South Korea on Wednesday unveiled a financial package worth 820 billion won ($690 million) to help modernize aging passenger boats and cargo vessels.
The package is meant to help smaller shipping companies build 59 new ships -- 21 passenger boats and 38 cargo vessels, the Financial Services Commission said.
Under a plan, a shipping company can receive financial help, up to 60 percent of costs needed for building a ship, from banks, and South Korea's state-run Korea Ocean Business Corp. guarantees more than 95 percent of the loans.
The Korea Development Bank, a policy lender, also funds 20 percent of costs needed for building a ship.
The move is part of South Korea's efforts to strengthen maritime safety and boost the economy.
Finance Minister Hong Nam-ki said the financial package will provide opportunities for local small and medium-sized shipbuilders, which have been struggling with falling orders.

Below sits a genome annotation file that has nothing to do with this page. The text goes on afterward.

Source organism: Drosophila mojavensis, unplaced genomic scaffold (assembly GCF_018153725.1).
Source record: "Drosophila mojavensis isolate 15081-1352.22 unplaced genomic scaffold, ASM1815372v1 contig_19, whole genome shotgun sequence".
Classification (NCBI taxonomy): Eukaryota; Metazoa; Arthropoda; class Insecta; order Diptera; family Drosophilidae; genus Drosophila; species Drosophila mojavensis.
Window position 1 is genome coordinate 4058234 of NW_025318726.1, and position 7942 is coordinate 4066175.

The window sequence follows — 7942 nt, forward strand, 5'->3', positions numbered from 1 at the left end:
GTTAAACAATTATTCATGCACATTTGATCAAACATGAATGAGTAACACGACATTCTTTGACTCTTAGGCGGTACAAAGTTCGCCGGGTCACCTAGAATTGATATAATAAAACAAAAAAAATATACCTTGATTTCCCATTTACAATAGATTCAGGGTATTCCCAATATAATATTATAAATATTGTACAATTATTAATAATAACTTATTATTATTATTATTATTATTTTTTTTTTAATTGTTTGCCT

The financial package could help shipping firms increase their competitiveness and revitalize regional economies, Hong said in a meeting with executives of shipping firms at the southwestern port city of Mokpo.
Currently, 58 smaller shipping companies operate 166 passenger vessels, including ferries, to transport about 15 million people between the South Korean mainland and its islands per year, the commission said.
The commission said 780 other shipping companies run 2,013 cargo ships on domestic routes.
South Korea has lowered the maximum life of vehicle ferries to 25 years from the previous 30 years, creating demand for new ships.
At the end of 2018, 22 percent of passenger vessels and 68 percent of cargo ships are more than 20 years old. (Yonhap)